Peter Calthorpe is the lead planner for the "Louisiana Speaks" long-term community planning initiative. Mr. Calthorpe was named one of 25 'innovators on the cutting edge' by Newsweek Magazine for his work redefining the models of urban and suburban growth in America. His long and honored career in urban design, planning, and architecture began in 1976, combining his experience in each discipline to develop new approaches to urban revitalization, suburban growth, and regional planning.
Mr. Calthorpe's early published work includes technical papers, articles for popular magazines, and a number of seminal books, including Sustainable Communities with Sim Van der Ryn, and the Pedestrian Pocket Book with Doug Kelbaugh. The Next American Metropolis: Ecology, Community, and the American Dream, published in 1993, introduced the concept of Transit-Oriented Development (TOD) and provided extensive guidelines and illustrations of their broad application. His latest book with William Fulton, The Regional City: Planning for the End of Sprawl, explains how regional-scale planning and design can integrate urban revitalization and suburban renewal into a coherent vision of metropolitan growth.
Mr. Calthorpe has lectured extensively throughout the United States, Europe, and South America. He has taught at U.C. Berkeley, the University of Washington, the University of Oregon, and the University of North Carolina. Over the years he has received numerous honors and awards, including appointment to the President's Councils for Sustainable Development.
After studying at Yale's Graduate School of Architecture, he joined the Farrallones Institute as Director of Design. Following, Calthorpe became a project designer at the California Office of the State Architect, working on energy-efficient state office buildings and planning for the Capital Area. Beginning private practice in 1978, with the firm of Van der Ryn, Calthorpe and Partners, his work ranged from large community planning to commercial complexes and public buildings. His architecture, planning, and research from this period established his leadership in passive solar design, producing countless publications and three National HUD awards.
During the Clinton presidency, Mr. Calthorpe provided direction for HUD's Empowerment Zone and Consolidated Planning Programs as well as the Hope VI program to rebuild some of the country's worst public housing projects. In 1992, he became a founder of the Congress for New Urbanism and was its first board president.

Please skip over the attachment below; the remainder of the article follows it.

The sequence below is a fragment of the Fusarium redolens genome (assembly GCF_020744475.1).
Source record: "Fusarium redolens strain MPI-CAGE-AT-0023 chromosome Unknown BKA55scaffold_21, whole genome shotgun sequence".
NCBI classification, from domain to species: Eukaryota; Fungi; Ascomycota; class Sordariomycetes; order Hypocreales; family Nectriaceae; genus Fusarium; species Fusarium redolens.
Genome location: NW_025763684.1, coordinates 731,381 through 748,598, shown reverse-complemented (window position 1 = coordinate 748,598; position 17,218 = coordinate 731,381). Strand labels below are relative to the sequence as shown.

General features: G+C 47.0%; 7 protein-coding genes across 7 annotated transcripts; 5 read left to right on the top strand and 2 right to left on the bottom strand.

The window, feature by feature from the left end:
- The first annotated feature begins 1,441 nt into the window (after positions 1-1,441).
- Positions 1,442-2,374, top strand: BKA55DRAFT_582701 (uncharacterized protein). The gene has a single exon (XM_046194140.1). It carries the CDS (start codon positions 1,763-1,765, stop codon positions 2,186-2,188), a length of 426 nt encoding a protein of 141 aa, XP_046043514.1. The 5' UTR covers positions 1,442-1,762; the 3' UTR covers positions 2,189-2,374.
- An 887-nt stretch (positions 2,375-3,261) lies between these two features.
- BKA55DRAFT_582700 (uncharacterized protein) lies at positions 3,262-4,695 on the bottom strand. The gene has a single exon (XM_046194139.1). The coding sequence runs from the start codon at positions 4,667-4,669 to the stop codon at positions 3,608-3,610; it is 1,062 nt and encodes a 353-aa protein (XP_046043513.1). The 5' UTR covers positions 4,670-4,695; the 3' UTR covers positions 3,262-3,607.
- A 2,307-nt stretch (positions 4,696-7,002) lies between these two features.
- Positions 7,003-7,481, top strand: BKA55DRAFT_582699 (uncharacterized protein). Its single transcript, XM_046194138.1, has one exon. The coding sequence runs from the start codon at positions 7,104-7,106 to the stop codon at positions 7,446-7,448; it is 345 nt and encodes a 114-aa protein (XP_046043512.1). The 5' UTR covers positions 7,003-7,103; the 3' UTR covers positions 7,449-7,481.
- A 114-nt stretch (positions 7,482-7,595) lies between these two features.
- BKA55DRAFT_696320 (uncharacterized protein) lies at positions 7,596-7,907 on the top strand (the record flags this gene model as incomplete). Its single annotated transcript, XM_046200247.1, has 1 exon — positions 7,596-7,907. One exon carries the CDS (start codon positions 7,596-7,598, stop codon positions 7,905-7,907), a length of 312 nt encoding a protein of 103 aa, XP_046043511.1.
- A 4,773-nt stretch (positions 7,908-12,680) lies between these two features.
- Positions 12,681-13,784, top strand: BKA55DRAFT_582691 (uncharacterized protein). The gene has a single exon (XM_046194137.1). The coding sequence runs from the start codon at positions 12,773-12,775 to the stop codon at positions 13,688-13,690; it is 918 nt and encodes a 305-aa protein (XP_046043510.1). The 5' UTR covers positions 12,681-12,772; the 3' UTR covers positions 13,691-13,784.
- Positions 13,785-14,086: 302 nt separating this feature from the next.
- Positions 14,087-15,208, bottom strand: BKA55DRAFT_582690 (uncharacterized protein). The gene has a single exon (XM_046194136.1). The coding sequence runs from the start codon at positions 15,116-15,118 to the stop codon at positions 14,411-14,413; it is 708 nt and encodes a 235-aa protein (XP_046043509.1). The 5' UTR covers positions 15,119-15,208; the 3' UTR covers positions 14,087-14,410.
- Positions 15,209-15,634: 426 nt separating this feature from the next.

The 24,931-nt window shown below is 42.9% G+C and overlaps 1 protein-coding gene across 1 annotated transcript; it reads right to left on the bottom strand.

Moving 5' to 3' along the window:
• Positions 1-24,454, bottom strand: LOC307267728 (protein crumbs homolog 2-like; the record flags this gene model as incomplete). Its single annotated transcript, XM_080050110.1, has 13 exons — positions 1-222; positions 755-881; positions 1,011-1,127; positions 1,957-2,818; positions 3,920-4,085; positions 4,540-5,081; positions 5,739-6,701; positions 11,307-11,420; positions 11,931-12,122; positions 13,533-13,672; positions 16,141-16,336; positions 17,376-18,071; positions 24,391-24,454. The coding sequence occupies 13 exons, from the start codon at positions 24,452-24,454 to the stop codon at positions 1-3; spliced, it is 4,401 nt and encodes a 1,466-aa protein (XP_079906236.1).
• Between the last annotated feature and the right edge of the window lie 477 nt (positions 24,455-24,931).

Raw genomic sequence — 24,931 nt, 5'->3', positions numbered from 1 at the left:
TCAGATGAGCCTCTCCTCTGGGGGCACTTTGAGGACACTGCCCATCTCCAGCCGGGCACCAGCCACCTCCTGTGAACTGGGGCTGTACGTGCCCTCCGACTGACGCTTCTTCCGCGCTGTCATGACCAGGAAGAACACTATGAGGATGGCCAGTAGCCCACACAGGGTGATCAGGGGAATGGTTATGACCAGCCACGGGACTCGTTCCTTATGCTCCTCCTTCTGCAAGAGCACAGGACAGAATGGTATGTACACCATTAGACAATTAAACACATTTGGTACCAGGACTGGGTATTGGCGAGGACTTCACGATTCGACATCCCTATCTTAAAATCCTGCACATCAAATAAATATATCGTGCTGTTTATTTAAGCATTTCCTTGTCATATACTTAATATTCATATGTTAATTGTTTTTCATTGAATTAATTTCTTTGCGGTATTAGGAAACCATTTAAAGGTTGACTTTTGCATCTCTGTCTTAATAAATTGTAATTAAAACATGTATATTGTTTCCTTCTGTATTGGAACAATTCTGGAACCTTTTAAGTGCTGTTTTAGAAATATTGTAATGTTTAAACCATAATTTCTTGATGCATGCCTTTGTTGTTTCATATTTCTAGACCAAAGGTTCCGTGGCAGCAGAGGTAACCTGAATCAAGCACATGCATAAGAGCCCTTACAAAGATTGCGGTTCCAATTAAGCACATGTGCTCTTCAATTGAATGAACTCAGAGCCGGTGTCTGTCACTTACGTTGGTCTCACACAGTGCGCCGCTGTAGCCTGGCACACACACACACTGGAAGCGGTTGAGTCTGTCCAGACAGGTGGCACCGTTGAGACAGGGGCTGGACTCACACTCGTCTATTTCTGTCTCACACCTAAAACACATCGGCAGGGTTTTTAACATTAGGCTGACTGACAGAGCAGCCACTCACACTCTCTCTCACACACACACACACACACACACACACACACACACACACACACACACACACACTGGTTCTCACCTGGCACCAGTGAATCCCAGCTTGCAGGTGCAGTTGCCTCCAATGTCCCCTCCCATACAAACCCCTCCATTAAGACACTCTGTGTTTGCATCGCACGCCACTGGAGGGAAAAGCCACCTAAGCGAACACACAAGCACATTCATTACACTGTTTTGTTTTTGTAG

Since forming Calthorpe Associates in 1983, his work has expanded to include major projects in urban, new town, and suburban settings in the United States and abroad. With groundbreaking work in Portland, Salt Lake, Austin, the Twin Cities, and Los Angeles, he has helped established the emerging field of regional design.
Internationally his work in Japan, China, Italy, Tunis, Jordon, Australia, and the Philippines has demonstrated that community design with a focus on environmental sustainability and human scale can be adapted throughout the globe.
Through design, innovation, publications, and realized projects, Peter Calthorpe's 30 year practice has helped solidify a national trend towards the key principals of New Urbanism: that successful places-whether neighborhoods, villages, or urban centers-must be diverse in use and user, walkable and transit-oriented, and environmentally sustainable.
What difference has a decade made?
Due to severe flooding in Baton Rouge and the surrounding communities, the recording of “Black & The Blue,” which was to be the August episode of Louisiana Public Square, was cancelled. Instead we will be broadcasting an encore presentation of “Louisiana Post-Katrina: A Decade of Difference.” More information, including broadcast dates and times, is below.
“Louisiana Post-Katrina: A Decade of Difference”
Eleven years ago, Hurricane Katrina swept through Southeast Louisiana, triggering what would become the nation’s costliest disaster. Less than a month later, Hurricane Rita inundated Southwest Louisiana forever altering the landscape. The storms uprooted residents, while the rest of Louisiana and its neighboring states welcomed them with open arms.
What affect did the storms have on economic development along the I-10 corridor? Just over a decade later, how have public services changed? How prepared is Louisiana to handle hurricane evacuees? And how did the hurricanes change the demographics of the state?
This month Louisiana Public Square takes a look at where the state is now on an encore presentation of “Louisiana Post-Katrina: A Decade of Difference” airing Wednesday, August 17 at 7 p.m. and Sunday, August 21 at 11 a.m. on LPB HD.
The panelists are:
· Andy Kopplin, Office of New Orleans Mayor Mitch Landrieu
· Paul Rainwater, Rainwater Consulting, LLC
· Stephanie Riegel, Greater Baton Rouge Business Report
· Nihal Shrinath, The Data Center
The program includes interviews with Jason El Koubi, One Acadiana; Chris Guilbeaux, Governor’s Office of Homeland Security & Emergency Preparedness (GOHSEP); Kathy Kliebert, Secretary of the Department of Health and Hospitals; Allison Plyer, Executive Director of the Data Center; John White, State Superintendent of Education; and Christopher Bohnstengel and “Byrdie” Lane, owners of Byrdie’s Gallery and Café in New Orleans.
LPB CEO, Beth Courtney, and Kim Hunter Reed,Ph.D., who served in the Blanco administration during Hurricanes Katrina and Rita, moderate the discussion.
“Louisiana Post-Katrina: A Decade of Difference” will also air in New Orleans, on WLAE. It can also be heard on public radio stations WRKF in Baton Rouge; Red River Radio in Shreveport and Monroe; and WWNO in New Orleans. Check their station websites for schedule.
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